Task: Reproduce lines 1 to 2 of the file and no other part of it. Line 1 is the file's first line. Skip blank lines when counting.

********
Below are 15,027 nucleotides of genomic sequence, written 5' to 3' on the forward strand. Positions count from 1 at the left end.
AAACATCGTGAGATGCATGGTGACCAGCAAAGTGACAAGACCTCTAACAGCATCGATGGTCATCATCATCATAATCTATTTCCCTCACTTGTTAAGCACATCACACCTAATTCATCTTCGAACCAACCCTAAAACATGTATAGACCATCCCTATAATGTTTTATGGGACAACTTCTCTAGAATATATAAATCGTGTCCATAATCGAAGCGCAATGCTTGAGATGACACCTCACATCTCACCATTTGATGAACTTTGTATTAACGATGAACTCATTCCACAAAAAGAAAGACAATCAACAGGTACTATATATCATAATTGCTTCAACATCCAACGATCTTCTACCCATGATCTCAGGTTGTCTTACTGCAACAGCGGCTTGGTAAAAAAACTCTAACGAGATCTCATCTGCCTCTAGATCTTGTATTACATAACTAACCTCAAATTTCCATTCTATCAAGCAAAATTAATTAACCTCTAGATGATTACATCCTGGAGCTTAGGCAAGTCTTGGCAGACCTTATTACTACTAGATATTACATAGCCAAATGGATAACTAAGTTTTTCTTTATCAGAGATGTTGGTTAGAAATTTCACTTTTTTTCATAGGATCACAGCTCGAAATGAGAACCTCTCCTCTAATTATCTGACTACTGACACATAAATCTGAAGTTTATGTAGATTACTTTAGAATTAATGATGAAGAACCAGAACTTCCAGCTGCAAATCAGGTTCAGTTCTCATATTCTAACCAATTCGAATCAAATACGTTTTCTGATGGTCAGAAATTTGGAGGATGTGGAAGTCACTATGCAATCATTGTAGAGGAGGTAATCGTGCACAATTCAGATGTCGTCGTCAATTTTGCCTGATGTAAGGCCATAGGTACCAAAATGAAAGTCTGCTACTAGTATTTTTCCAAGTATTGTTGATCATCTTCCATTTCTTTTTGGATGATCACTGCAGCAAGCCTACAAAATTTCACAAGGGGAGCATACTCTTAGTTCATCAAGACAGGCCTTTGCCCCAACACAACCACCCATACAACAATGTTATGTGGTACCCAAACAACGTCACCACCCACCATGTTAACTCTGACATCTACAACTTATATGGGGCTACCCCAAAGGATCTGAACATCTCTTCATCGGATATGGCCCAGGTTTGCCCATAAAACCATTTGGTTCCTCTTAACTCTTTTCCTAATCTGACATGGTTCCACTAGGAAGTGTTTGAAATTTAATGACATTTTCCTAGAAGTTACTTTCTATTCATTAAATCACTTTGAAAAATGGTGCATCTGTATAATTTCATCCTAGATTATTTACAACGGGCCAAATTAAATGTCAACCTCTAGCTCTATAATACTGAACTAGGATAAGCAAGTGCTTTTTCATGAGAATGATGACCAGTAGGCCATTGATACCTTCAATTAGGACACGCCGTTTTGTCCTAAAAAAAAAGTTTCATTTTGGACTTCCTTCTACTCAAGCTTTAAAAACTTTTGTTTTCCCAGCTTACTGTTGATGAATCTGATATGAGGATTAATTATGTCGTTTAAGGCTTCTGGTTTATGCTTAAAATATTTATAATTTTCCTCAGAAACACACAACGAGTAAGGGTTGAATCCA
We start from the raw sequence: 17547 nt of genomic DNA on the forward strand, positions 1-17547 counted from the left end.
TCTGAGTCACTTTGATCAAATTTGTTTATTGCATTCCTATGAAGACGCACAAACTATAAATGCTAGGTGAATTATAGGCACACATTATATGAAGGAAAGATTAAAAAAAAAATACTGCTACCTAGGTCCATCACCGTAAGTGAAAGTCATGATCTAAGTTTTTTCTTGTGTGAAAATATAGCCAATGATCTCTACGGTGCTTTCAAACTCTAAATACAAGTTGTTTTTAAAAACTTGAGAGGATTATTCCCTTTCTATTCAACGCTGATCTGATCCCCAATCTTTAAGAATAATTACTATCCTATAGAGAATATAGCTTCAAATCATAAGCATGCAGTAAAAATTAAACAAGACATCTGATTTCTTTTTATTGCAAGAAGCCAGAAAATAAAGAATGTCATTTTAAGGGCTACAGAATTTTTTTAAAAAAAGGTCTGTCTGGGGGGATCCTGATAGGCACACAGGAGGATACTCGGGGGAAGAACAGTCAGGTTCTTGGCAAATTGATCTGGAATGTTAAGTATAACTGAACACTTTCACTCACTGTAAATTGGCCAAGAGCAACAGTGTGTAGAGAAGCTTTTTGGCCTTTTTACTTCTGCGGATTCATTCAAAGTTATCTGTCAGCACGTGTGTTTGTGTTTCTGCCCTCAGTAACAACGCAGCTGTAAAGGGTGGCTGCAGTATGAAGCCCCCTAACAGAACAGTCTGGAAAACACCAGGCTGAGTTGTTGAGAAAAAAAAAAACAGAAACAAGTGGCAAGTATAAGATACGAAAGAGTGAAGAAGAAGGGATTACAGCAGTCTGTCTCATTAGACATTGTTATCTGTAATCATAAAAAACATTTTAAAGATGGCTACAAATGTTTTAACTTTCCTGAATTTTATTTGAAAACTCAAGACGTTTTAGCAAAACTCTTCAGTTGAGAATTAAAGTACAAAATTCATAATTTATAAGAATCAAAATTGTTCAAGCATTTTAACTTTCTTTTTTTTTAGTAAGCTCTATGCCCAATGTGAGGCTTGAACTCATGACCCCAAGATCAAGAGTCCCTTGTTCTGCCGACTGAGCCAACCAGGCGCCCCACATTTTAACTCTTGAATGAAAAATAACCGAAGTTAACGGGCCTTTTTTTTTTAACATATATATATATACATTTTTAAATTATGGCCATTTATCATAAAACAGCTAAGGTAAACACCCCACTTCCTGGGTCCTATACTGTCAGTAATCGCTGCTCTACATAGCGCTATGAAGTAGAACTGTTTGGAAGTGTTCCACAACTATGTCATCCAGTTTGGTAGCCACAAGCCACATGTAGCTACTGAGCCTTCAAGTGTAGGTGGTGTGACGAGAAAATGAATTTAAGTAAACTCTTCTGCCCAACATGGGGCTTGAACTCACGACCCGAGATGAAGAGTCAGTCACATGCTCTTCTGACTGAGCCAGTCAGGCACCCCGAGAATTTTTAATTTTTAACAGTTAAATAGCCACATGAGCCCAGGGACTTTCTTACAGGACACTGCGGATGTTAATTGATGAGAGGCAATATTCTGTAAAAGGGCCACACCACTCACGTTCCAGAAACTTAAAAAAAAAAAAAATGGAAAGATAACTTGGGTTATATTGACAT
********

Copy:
Below are 15,027 nucleotides of genomic sequence, written 5' to 3' on the forward strand. Positions count from 1 at the left end.
AAACATCGTGAGATGCATGGTGACCAGCAAAGTGACAAGACCTCTAACAGCATCGATGGTCATCATCATCATAATCTATTTCCCTCACTTGTTAAGCACATCACACCTAATTCATCTTCGAACCAACCCTAAAACATGTATAGACCATCCCTATAATGTTTTATGGGACAACTTCTCTAGAATATATAAATCGTGTCCATAATCGAAGCGCAATGCTTGAGATGACACCTCACATCTCACCATTTGATGAACTTTGTATTAACGATGAACTCATTCCACAAAAAGAAAGACAATCAACAGGTACTATATATCATAATTGCTTCAACATCCAACGATCTTCTACCCATGATCTCAGGTTGTCTTACTGCAACAGCGGCTTGGTAAAAAAACTCTAACGAGATCTCATCTGCCTCTAGATCTTGTATTACATAACTAACCTCAAATTTCCATTCTATCAAGCAAAATTAATTAACCTCTAGATGATTACATCCTGGAGCTTAGGCAAGTCTTGGCAGACCTTATTACTACTAGATATTACATAGCCAAATGGATAACTAAGTTTTTCTTTATCAGAGATGTTGGTTAGAAATTTCACTTTTTTTCATAGGATCACAGCTCGAAATGAGAACCTCTCCTCTAATTATCTGACTACTGACACATAAATCTGAAGTTTATGTAGATTACTTTAGAATTAATGATGAAGAACCAGAACTTCCAGCTGCAAATCAGGTTCAGTTCTCATATTCTAACCAATTCGAATCAAATACGTTTTCTGATGGTCAGAAATTTGGAGGATGTGGAAGTCACTATGCAATCATTGTAGAGGAGGTAATCGTGCACAATTCAGATGTCGTCGTCAATTTTGCCTGATGTAAGGCCATAGGTACCAAAATGAAAGTCTGCTACTAGTATTTTTCCAAGTATTGTTGATCATCTTCCATTTCTTTTTGGATGATCACTGCAGCAAGCCTACAAAATTTCACAAGGGGAGCATACTCTTAGTTCATCAAGACAGGCCTTTGCCCCAACACAACCACCCATACAACAATGTTATGTGGTACCCAAACAACGTCACCACCCACCATGTTAACTCTGACATCTACAACTTATATGGGGCTACCCCAAAGGATCTGAACATCTCTTCATCGGATATGGCCCAGGTTTGCCCATAAAACCATTTGGTTCCTCTTAACTCTTTTCCTAATCTGACATGGTTCCACTAGGAAGTGTTTGAAATTTAATGACATTTTCCTAGAAGTTACTTTCTATTCATTAAATCACTTTGAAAAATGGTGCATCTGTATAATTTCATCCTAGATTATTTACAACGGGCCAAATTAAATGTCAACCTCTAGCTCTATAATACTGAACTAGGATAAGCAAGTGCTTTTTCATGAGAATGATGACCAGTAGGCCATTGATACCTTCAATTAGGACACGCCGTTTTGTCCTAAAAAAAAAGTTTCATTTTGGACTTCCTTCTACTCAAGCTTTAAAAACTTTTGTTTTCCCAGCTTACTGTTGATGAATCTGATATGAGGATTAATTATGTCGTTTAAGGCTTCTGGTTTATGCTTAAAATATTTATAATTTTCCTCAGAAACACACAACGAGTAAGGGTTGAATCCA